Tuesday marks a historic moment for the NBA, but not one it wants to commemorate. The league contends that for the first time in major professional U.S. sports, a referee will walk into prison a convicted felon on a gambling charge related to his employment.

It is an embarrassing day not only for Tim Donaghy, 41, who will report to a minimum-security federal camp in Pensacola, Fla., to start a 15-month sentence, but also for a league with a lucrative global footprint and a system of officiating that has taken a blow.

Donaghy pleaded guilty 13 months ago to felony charges of wire fraud and transmitting wagering tips through interstate commerce. He admitted to betting on NBA games, but neither the league nor federal investigators found evidence he wagered on games he worked. He was fined $500,000 and ordered to pay the NBA restitution costs.

Donaghy, enduring divorce proceedings and living in Florida with a friend, was sentenced in July. The former referee could be let out after 12 months.

"Needless to say, this is a difficult time. ... Tim is accepting of his situation," said his attorney, John Lauro. "He understands that he was going to be punished. But he's also looking to rebuilding his life. That's his hope."

A book might be in his future. "The (full) story has not come out yet," Lauro said. Donaghy, post-prison, also is considering counseling gambling addicts.

Meanwhile, the NBA awaits results of an investigation by Lawrence Pedowitz, hired by Commissioner David Stern, regarding its hierarchy of referees and potential gambling issues. Beyond reorganization of the officiating department this summer, further reform is possible because it was the FBI, not the NBA, that stumbled upon the corruption.

"Once you ruin the integrity of the sport, it is tough to regain it," said Hall of Fame basketball player and TNT analyst Charles Barkley, who has his own gambling issues. "The basketball family and fans need to know if there's anybody else involved."

The NBA says no. Donaghy's father, Gerry, a former college basketball referee, isn't so certain about the league's credibility. He remains "angry at the whole NBA — especially David Stern," he said in an interview with USA TODAY.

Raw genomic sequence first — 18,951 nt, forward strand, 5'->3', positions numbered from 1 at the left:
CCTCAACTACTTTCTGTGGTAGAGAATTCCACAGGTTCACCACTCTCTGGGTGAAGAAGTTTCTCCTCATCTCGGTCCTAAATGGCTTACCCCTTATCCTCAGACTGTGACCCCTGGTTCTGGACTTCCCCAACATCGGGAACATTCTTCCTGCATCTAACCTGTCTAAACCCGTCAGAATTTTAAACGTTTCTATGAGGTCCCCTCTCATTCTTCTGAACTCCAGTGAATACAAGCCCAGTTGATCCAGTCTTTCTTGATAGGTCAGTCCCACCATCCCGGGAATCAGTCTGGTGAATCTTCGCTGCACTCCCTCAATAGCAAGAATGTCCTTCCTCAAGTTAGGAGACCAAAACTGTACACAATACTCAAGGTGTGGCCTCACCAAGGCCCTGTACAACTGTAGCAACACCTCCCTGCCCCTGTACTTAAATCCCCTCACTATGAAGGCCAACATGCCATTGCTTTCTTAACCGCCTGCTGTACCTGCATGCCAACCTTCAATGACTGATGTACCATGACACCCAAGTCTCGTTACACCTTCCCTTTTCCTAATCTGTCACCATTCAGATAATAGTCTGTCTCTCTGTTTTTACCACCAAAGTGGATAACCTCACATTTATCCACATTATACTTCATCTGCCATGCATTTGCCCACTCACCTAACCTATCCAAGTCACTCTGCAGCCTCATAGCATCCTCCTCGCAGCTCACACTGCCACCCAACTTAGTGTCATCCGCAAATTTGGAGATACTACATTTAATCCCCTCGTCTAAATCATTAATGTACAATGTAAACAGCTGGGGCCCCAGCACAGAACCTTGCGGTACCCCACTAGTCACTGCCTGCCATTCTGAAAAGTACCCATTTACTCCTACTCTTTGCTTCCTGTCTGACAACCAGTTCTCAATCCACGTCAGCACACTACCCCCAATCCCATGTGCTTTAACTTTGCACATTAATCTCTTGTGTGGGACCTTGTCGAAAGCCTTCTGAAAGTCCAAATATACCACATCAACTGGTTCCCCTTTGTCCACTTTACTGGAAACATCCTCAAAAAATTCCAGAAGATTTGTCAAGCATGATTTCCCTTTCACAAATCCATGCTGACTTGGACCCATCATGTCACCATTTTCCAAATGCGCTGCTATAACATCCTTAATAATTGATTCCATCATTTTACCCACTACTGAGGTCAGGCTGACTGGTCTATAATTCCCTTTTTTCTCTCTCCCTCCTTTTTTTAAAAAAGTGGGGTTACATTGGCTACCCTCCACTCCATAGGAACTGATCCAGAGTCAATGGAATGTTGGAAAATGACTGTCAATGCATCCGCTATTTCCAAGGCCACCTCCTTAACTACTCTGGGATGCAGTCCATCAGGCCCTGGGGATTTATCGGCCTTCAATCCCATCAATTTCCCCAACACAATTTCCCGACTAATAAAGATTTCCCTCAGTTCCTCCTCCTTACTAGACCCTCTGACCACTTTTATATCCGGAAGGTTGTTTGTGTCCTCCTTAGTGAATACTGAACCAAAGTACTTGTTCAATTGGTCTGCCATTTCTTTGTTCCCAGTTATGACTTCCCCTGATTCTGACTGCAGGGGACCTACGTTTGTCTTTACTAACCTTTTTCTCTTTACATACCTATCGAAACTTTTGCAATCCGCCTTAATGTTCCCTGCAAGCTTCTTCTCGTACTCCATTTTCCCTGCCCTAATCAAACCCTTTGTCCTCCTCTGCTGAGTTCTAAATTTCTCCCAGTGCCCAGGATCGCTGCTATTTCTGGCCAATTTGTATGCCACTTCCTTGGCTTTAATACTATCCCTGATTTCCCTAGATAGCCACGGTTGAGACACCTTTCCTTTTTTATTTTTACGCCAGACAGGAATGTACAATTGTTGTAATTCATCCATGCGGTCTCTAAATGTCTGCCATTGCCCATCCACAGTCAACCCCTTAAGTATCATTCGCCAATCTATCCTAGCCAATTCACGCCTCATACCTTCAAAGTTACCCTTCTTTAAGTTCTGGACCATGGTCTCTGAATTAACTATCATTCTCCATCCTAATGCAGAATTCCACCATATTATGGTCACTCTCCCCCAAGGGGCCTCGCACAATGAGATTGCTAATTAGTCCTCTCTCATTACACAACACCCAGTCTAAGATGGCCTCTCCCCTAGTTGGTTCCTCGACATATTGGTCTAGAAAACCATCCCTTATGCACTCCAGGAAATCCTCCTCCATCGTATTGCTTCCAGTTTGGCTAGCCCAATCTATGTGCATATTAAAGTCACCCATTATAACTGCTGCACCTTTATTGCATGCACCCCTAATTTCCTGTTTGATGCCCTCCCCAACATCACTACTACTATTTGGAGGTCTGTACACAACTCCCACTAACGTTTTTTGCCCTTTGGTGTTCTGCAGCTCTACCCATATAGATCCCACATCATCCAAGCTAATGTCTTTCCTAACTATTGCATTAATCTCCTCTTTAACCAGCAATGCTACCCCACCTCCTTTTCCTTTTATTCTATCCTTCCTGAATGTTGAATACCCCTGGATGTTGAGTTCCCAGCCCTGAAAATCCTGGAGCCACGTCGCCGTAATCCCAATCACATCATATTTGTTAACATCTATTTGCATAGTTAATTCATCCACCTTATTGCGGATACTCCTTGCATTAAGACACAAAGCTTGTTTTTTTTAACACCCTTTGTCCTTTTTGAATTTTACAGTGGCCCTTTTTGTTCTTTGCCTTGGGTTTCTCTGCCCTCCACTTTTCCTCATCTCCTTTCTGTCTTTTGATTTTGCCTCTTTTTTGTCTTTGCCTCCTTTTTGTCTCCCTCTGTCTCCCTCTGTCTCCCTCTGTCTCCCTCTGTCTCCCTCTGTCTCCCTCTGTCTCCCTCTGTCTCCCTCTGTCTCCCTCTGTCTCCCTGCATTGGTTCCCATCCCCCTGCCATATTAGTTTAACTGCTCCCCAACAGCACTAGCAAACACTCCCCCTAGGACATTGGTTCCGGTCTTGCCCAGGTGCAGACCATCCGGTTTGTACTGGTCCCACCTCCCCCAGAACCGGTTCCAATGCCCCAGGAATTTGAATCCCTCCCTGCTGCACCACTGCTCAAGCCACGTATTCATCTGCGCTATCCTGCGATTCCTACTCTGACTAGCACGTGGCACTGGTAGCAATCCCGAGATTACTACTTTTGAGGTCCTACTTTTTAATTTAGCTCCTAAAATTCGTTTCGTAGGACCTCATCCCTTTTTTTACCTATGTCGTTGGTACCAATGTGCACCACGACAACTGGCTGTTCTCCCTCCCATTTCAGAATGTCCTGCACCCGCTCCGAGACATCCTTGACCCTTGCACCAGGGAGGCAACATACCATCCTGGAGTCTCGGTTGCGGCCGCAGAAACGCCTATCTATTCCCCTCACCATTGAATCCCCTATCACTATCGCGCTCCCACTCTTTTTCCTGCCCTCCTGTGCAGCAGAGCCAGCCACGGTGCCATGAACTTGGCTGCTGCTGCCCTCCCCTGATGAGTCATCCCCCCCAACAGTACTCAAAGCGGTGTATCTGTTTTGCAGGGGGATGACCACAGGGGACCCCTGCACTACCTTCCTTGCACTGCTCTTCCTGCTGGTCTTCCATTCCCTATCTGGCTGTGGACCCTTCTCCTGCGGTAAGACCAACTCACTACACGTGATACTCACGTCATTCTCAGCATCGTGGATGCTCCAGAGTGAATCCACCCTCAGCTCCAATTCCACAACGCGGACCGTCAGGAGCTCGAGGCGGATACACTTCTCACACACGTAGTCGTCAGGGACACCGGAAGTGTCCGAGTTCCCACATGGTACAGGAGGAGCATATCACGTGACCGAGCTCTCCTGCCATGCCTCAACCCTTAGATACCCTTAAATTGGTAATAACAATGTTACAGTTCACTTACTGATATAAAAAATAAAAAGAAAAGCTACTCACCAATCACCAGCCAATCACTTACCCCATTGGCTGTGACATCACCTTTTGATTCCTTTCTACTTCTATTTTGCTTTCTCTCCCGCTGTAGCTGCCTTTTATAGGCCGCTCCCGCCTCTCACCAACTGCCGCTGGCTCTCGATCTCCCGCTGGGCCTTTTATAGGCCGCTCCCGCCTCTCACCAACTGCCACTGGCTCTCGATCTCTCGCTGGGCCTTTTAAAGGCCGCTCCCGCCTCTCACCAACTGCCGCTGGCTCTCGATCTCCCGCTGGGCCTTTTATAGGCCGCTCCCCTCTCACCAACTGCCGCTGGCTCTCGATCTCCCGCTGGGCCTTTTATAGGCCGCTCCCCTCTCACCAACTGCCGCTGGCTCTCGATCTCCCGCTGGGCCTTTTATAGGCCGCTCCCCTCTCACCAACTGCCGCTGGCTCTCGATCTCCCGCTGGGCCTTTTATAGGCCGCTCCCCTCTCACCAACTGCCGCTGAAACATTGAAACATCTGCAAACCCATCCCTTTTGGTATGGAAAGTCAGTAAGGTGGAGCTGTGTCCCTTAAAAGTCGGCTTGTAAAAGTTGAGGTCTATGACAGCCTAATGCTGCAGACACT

His son is "no worse than a lot of other people who should have been helped, not chastised, like the NBA did to him," Gerry Donaghy said. Stern "stood up there (at the Finals in June) and put on a show ... and called (Tim) a rogue referee, when there's at least 10 other guys floating around in that organization who are doing things just as bad."

Gerry Donaghy offered few specifics, preferring to emphasize his belief his son deserves punishment but shouldn't be singled out as the league's only villain.

"What has me (upset) is very simple," he said. His son "did a bad thing and he's going to pay the price. ... He doesn't have a nickel. He's sleeping on some guy's sofa that's good enough to loan it to him. He's going to jail for 15 months. He deserves all that for what he did. But there are other people who deserve something, too, and Stern's burying it."

Joel Litvin, NBA president of league/basketball operations, said the NBA "has no reason to want to continue (Tim's) suffering, no reason to want to cover anything up. That would be the worst thing we could do since, as they say, the cover-up is worse than the crime."

Donaghy betting scandal timeline

— June 20, 2007: The FBI contacts the NBA regarding referee Tim Donaghy as part of a probe into betting on league games.

— July 9: Donaghy resigns, ending a 13-year NBA career.

— July 24: NBA Commissioner David Stern labels Donaghy a "rogue, isolated criminal."

— Aug. 15: Donaghy, cooperating with federal prosecutors, pleads guilty to felony charges of wire fraud and transmitting wagering information through interstate commerce.

— Sept. 6: Donaghy's wife, wed to him for 12 years, files for divorce.

— July 28, 2008: An evaluation of Donaghy filed by his defense attorney reveals he is a "pathological gambler."

— July 29: Donaghy, facing up to 33 months in prison, is sentenced to 15 months. He says, "I brought shame on myself and my family." He also must pay a $500,000 fine.

— Aug. 6: The NBA Referees Association says a man identifying himself as Donaghy made phone calls to its offices and threatened bodily harm to employees because of public statements made about him. "That's very, very untrue," Donaghy tells USA TODAY.

— Tuesday: Donaghy set to go to prison.